This was my son Bobby’s first presidential election. The first time I voted for president, Richard Nixon soundly trounced the recently deceased George McGovern. By that I mean McGovern passed away recently, not shortly before running for president, although he could hardly have done worse if he had been dead.
Ironically, McGovern, so humiliated in the election, saw his reputation as a public servant grow over the years, while the triumphant Nixon’s fall from grace would have given Felix Baumgartner a run for his money.
Was this election as engaging for Bobby and his contemporaries? It’s apples and oranges in some ways. The culture was so different back then. We weren’t in the grip of a 24-hour news cycle. The Internet hadn’t turned every idiot with a computer into a potential pundit. The media had only begun the process of monetizing controversy at the expense of journalistic integrity. Party hacks were tentatively dipping their toes into the ooze of dirty tricks that have since become a fixture of political campaigns.
Not that everything was different in 1972. We were deeply divided over seemingly irreconcilable visions of the future. The incumbent president was in the process of extricating us from an expensive, unwinnable war without making the country look weak. The challenger made a number of public relations gaffes early that severely damaged his credibility.
Bob exercised the franchise differently than I did all those years ago. He used an absentee ballot, which may be the wave of the future. My wife took similar advantage of early voting, even though she goes to our polling place, Scarborough High School, every day as a classroom volunteer. Taking a ballot home allowed her to study the candidates and get on the record early in an election that meant a lot to her.
I’m not saying I took this election less seriously, but I did not vote early because I prefer to vote the American Way. I flip through the election materials while I’m standing in line and then go with the answer that “feels right” when I’m standing in the booth. Don’t judge me. This country was built by people who had no idea what they were getting themselves into.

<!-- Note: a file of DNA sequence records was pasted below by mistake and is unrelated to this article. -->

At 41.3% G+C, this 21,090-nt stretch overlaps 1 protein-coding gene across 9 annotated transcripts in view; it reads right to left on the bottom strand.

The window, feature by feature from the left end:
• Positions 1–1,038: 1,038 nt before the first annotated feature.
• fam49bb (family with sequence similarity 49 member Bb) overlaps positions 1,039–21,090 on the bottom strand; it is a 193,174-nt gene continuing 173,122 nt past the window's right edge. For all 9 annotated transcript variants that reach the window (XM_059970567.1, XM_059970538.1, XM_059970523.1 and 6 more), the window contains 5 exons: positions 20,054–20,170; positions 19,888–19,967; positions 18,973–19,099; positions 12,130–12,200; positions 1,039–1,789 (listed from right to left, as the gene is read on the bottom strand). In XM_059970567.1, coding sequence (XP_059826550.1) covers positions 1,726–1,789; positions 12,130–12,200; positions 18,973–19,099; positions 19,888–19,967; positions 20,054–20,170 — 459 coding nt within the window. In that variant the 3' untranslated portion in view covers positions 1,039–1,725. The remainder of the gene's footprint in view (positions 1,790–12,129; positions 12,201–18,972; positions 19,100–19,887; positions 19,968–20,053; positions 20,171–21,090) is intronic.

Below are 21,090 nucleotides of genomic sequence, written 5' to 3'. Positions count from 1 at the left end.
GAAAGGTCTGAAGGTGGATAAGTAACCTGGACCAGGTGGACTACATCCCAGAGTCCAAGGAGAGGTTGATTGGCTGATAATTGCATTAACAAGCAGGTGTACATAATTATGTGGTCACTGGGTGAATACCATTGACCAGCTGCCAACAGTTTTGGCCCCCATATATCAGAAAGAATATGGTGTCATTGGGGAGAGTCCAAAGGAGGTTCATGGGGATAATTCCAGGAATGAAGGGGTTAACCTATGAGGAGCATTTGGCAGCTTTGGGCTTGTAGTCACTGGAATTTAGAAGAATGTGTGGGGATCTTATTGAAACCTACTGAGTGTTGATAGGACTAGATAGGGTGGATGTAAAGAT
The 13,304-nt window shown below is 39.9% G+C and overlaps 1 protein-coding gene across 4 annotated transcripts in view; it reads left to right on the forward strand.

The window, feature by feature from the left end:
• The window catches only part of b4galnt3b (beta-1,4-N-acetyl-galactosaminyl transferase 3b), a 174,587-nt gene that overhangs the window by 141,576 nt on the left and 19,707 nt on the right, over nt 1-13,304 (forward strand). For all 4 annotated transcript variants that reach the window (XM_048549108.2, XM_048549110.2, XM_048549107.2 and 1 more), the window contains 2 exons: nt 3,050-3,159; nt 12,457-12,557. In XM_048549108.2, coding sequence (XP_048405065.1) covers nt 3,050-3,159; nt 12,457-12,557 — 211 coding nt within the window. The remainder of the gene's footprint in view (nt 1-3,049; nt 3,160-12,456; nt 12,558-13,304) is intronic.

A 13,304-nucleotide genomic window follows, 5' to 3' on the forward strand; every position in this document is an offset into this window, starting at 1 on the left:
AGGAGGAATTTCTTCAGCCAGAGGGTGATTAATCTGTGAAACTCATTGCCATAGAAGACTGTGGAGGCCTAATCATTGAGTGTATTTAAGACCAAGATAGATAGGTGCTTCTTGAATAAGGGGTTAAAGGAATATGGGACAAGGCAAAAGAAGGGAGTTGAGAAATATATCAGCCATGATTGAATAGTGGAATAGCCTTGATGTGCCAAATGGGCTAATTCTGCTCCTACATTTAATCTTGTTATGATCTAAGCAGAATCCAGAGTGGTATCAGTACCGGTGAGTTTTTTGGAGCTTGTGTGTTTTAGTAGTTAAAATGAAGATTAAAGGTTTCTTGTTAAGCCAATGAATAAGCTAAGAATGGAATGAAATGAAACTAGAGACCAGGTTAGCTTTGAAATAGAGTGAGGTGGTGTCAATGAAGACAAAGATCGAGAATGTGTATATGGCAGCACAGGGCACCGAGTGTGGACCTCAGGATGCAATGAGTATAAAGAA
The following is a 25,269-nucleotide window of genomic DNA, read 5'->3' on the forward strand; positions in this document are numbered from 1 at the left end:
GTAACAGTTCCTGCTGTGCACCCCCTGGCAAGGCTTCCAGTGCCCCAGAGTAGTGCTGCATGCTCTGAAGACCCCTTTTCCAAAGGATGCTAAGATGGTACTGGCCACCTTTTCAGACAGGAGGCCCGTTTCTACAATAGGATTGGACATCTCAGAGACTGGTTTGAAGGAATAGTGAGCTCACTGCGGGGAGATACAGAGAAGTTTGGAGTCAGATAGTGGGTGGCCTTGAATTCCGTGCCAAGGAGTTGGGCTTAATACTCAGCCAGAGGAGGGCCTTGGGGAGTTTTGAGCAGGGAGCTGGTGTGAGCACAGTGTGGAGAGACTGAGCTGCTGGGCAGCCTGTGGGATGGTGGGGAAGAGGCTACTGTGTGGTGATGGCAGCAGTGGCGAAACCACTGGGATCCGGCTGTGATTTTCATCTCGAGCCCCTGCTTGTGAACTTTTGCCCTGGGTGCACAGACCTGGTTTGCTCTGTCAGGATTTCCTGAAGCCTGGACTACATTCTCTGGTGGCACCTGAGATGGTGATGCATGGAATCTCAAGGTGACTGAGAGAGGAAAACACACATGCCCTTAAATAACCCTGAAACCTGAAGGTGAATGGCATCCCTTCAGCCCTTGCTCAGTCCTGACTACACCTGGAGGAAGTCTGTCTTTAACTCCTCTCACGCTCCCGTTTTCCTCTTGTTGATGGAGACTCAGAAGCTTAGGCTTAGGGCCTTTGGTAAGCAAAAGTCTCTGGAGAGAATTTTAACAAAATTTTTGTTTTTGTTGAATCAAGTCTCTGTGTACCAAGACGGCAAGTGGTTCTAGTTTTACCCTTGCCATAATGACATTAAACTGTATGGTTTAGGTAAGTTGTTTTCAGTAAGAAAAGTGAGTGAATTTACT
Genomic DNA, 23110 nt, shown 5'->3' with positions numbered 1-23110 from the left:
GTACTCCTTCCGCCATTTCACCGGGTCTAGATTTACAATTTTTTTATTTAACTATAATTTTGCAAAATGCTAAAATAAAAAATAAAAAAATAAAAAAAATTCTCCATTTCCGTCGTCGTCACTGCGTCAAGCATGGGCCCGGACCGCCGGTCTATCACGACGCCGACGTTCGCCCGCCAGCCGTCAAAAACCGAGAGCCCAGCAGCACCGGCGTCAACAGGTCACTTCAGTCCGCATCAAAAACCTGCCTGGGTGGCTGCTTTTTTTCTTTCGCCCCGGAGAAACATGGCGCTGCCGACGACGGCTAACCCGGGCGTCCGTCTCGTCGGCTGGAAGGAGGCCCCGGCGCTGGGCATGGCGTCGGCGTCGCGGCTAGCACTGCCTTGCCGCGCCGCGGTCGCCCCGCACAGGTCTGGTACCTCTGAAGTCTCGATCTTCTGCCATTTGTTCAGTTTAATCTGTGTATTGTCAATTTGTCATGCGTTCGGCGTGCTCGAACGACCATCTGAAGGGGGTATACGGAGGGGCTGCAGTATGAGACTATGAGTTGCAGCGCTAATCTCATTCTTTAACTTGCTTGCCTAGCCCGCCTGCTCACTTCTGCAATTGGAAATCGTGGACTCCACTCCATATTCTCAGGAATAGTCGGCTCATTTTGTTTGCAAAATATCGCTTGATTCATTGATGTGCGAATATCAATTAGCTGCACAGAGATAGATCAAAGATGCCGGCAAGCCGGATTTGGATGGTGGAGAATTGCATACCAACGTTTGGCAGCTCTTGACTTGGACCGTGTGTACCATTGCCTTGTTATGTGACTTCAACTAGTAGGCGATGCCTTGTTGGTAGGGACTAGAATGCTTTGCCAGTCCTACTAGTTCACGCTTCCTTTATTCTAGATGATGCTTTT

Bobby’s absentee voting was the price of attending a great school for him. He’s in Chicago because when he was applying for college, we encouraged him to find the best fit regardless of location, in much the same way my parents encouraged me, with a couple of wrinkles: I could apply to as many schools as I wanted, as long as one of them was the University of Michigan, and I could go to the school that was the best fit for me, as long as it was named the University of Michigan. Absentee ballots never became necessary.
Another thing Bob did differently: asking his parents’ opinions. If there were people in my age group in 1972 that asked their parents what they thought of, well, anything, I did not travel in those circles. As baby boomers, we were far too busy telling our parents that everything they knew was wrong, saying “the streets belong to the people, man,” and asking them for more money. Never to inquire how they were voting and why.
Bobby, on the other hand, wanted to know how we viewed the three-way race for the U.S. Senate, and if we thought Scarborough really needed a new fire truck. I have no idea how he ended up voting. Maybe my generation has raised overly dependent children the way my parents raised rebellious ones. It felt good to be asked what we thought, though, as if we must have done something well as parents to have a teenage child who occasionally cares what we think.
Another thing or two occurred to me about the election. On Wednesday, Bobby texted us to say he was pretty proud of America right about then. I’m sure he meant it in a partisan way, but my reaction when I read it was not about winners and losers. My pride, and I was pretty proud myself, was about the system we have and the energy so many people put into this election. It’s still early, people are still in the gloating and pouting stage, which is to be expected, if not welcomed.
What impressed me about the election, as chaotic and ugly as it seemed at times, was how many people were actively engaged. There are a lot of smart and caring people in this country. It is easy to forget that when we put on our daily blinders. If this election served no other purpose, it showed how many people who, regardless of political affiliation, care enough about this country’s welfare to get involved. I’m grateful that my son got to feel that during his first election. With luck, it will inform his commitment to the process in the future.
So, if you were out stumping for Mitt Romney, thank you.
If you campaigned for President Obama, thank you.
If you were on a phone bank for a candidate, thank you.
If you volunteered to help run a polling place, thank you.
If you were manning a table for a greener Maine, or to raise money for an organization, thank you.
Finally, even though I hated every one of them, if you were one of the people who put signs on every conceivable square foot of roadside, thank you. Thank you even more for getting rid of them, but thank you for taking part in the process. You were helping to show the best of us.
Mike Langworthy, an attorney, former stand-up comic and longtime television writer, is fascinated by all things Maine. You can reach him at firstname.lastname@example.org and follow him on Twitter: @mikelangworthy.